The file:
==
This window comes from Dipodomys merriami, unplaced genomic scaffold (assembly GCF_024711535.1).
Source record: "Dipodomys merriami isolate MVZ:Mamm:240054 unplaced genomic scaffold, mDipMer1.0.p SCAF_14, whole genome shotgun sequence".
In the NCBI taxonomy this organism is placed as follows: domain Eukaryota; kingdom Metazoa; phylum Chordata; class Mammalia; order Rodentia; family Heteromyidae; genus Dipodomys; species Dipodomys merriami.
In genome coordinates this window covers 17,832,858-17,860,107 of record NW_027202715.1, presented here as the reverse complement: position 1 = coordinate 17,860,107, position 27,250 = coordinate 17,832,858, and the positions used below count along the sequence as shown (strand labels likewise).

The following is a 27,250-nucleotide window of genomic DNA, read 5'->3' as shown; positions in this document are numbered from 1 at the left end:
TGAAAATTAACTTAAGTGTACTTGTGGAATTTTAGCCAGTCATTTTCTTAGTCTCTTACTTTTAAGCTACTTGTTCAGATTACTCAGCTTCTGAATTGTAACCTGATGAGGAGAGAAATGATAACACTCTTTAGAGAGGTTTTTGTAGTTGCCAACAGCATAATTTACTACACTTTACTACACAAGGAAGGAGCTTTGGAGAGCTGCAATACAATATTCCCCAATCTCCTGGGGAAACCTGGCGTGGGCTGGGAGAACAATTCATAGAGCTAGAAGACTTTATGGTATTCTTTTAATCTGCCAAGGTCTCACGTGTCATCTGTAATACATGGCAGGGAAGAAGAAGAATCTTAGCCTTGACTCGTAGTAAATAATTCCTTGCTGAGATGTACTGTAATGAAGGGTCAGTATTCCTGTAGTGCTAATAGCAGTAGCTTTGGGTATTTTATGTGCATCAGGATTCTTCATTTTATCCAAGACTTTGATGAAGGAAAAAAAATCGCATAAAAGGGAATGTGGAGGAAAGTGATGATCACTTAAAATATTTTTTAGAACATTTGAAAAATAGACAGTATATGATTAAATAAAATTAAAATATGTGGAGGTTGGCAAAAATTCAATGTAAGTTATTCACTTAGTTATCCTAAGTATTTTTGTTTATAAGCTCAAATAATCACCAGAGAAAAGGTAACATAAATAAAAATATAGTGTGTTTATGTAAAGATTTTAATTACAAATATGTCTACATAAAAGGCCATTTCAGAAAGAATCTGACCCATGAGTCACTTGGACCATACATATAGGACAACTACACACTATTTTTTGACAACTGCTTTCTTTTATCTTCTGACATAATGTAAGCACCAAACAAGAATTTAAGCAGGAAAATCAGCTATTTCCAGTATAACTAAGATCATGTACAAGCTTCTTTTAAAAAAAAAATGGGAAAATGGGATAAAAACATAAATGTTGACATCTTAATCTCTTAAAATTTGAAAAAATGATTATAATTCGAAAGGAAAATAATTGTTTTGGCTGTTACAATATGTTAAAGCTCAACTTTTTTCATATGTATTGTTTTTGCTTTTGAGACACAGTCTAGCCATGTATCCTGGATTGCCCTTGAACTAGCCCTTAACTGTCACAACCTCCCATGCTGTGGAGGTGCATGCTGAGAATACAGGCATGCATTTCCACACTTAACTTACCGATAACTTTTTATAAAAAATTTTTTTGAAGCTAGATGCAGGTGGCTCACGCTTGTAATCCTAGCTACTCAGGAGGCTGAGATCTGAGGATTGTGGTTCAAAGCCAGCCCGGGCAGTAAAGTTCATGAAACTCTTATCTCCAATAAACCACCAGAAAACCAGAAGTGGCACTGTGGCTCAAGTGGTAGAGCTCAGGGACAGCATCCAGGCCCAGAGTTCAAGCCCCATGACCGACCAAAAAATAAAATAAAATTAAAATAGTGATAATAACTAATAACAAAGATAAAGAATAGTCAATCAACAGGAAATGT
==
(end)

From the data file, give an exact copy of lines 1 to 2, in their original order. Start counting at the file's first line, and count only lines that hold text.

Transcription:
This window comes from Dipodomys merriami, unplaced genomic scaffold (assembly GCF_024711535.1).
Source record: "Dipodomys merriami isolate MVZ:Mamm:240054 unplaced genomic scaffold, mDipMer1.0.p SCAF_14, whole genome shotgun sequence".